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Written by:
Bas Hollenberg


Repayment of tuition fees

Employers have the option of coming to an arrangement with their employees concerning the repayment of employer-sponsored tuition fees. The employer in such a scenario will be under the obligation to observe proper employment practices and act with reasonableness and fairness. The latter requirements are by definition a restrictive factor where agreements are concerned.

A Supreme Court ruling dating back to 1983 has continued to date to serve as the guiding principle in matters of this nature. The Supreme Court ruled at the time that the legislative system did not outright put the kybosh on tuition fee repayment arrangements. The scheme in question, said the Court, had to stipulate the period of time during which the employer was deemed to benefit from the knowledge and skills its employee had acquired. The scheme could provide for the employee having to pay back the tuition fees to the employer on termination of the employment contract. The repayment obligation was required proportionately to decline as the aforementioned term went by. The Supreme Court in its ruling formulated a number of supplementary conditions, such as the one insisting that the scheme should not be at odds with the Minimum Wage and Minimum Holiday Allowance Act of the Netherlands and the one stipulating that the employee should be au fait with the repayment scheme and its consequences. The employer moreover may miss out on reimbursement if its employee’s service contract was terminated at its own initiative.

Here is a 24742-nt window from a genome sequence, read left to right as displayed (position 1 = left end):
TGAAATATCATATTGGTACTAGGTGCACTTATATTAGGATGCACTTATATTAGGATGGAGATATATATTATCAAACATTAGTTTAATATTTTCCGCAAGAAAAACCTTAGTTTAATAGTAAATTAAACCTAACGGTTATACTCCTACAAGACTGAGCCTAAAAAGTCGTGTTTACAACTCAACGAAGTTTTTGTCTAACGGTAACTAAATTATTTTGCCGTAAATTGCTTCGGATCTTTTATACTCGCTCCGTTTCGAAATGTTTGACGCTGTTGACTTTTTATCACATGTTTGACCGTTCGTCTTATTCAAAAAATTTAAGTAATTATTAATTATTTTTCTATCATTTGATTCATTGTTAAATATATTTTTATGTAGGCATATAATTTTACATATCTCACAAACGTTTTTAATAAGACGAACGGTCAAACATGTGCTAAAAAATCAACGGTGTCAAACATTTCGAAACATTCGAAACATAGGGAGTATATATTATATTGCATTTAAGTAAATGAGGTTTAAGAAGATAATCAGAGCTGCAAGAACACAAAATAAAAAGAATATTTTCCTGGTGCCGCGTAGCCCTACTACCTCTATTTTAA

An employee argued that he would not have gone along with the tuition fee agreement had he been aware that his passing the examination within the relevant period of time was a condition for having his definite employment contract renewed. To make matters worse he had not been provided with proper information about the level of the tuition fees at the time the agreement was entered into. According to the Sub District Court, proper employment practices precluded the recovery of tuition fees in this particular case, as it had been the employer which had insisted when the employee first joined it to enrol in the course, the costs associated with which – at almost two net monthly salaries – had been substantial compared to the employee’s level of pay. The Sub District Court berated the employer for having failed to inform its employee of the 50% or so success rate of the curriculum in question.

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